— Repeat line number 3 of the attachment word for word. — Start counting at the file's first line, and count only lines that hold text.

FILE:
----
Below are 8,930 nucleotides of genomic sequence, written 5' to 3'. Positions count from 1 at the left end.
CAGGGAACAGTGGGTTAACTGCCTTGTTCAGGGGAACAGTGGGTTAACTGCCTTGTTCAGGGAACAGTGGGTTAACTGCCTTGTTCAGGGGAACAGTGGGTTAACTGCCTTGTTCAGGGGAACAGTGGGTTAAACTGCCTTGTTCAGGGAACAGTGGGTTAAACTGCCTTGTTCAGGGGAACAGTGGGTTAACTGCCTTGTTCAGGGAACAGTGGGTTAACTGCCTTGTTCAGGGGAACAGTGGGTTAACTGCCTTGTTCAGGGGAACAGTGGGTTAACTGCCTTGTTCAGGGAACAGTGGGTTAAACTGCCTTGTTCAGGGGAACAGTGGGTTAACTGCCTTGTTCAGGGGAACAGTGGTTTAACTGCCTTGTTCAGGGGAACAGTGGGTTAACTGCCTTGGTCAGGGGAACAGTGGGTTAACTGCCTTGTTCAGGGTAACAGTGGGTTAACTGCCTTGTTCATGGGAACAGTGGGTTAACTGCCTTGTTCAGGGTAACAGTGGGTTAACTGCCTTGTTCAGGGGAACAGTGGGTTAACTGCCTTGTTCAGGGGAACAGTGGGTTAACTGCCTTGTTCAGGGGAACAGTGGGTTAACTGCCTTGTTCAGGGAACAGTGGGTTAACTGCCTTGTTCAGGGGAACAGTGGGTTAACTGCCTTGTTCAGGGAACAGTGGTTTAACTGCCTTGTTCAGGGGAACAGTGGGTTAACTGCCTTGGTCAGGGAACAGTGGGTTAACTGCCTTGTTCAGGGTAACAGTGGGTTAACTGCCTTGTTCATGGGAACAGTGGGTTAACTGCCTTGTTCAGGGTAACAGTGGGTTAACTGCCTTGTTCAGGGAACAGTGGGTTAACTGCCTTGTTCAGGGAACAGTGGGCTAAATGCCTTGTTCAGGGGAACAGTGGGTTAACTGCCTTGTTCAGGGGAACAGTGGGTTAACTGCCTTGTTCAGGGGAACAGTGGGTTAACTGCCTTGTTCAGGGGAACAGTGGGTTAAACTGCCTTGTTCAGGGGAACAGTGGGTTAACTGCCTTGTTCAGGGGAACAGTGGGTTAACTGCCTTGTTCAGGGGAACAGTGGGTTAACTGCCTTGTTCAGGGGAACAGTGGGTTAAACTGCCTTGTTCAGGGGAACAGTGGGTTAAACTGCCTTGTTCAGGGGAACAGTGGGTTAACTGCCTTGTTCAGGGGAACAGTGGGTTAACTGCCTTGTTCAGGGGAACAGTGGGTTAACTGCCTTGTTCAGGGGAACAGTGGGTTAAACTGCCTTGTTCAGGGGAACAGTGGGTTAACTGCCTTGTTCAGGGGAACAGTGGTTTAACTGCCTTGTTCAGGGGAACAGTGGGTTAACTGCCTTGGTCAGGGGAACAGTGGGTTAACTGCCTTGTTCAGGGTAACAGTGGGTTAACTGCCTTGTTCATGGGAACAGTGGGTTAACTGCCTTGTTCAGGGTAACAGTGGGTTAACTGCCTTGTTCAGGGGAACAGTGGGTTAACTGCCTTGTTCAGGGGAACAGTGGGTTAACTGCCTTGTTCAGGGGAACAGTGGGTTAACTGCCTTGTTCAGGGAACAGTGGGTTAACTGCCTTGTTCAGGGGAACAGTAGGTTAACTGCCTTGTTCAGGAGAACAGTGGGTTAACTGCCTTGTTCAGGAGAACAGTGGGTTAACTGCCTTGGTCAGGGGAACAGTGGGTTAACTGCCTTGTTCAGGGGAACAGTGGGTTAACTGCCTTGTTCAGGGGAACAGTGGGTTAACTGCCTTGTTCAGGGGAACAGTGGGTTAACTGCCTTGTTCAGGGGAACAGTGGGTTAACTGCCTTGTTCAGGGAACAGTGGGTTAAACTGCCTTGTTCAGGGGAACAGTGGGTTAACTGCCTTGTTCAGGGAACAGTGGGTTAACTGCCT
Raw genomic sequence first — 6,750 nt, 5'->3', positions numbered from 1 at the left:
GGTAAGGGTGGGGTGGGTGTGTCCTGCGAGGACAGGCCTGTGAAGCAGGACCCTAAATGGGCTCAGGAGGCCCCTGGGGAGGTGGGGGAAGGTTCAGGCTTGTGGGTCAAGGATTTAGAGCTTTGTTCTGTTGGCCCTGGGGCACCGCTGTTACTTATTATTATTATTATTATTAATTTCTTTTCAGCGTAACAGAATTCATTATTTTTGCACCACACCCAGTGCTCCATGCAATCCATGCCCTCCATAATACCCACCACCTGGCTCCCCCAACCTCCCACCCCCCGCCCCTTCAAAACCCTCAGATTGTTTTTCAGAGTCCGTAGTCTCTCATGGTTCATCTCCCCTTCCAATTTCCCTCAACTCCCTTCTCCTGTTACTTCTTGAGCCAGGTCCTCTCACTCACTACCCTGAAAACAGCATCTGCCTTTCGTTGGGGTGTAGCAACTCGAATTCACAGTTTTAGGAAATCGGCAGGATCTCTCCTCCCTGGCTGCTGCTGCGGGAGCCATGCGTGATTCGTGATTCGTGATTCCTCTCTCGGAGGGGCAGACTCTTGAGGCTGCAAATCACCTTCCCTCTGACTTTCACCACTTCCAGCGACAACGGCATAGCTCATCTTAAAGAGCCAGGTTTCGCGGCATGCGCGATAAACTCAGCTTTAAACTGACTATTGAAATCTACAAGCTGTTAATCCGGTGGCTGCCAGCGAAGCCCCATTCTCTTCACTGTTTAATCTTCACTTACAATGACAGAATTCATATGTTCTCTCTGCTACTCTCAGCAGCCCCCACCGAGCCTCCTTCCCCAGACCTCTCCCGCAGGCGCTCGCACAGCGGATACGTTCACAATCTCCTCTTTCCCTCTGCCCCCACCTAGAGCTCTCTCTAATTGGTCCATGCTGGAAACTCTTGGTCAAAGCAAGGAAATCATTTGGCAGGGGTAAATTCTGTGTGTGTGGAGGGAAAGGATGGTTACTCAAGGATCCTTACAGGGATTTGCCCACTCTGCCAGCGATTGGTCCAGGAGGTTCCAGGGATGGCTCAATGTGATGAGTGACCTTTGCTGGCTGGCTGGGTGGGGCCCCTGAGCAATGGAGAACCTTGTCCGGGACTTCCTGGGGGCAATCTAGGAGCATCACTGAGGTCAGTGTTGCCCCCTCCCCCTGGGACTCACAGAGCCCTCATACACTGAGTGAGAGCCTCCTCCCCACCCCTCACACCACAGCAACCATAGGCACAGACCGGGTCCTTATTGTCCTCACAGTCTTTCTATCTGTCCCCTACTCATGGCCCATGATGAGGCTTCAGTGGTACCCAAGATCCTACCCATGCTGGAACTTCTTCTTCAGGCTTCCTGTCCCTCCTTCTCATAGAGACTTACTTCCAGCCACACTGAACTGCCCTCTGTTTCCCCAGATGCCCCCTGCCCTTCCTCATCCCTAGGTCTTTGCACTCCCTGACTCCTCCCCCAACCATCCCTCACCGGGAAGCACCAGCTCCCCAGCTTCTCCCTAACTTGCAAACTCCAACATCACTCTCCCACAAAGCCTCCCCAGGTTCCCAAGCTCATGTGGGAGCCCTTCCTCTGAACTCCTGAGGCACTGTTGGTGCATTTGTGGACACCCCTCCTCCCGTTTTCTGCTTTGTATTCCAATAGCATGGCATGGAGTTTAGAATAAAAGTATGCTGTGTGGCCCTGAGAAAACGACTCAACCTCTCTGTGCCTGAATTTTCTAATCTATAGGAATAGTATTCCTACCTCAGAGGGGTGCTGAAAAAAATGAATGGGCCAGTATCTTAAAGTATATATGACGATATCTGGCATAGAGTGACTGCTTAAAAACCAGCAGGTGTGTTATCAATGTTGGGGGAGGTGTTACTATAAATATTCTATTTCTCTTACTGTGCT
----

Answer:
Raw genomic sequence first — 6,750 nt, 5'->3', positions numbered from 1 at the left: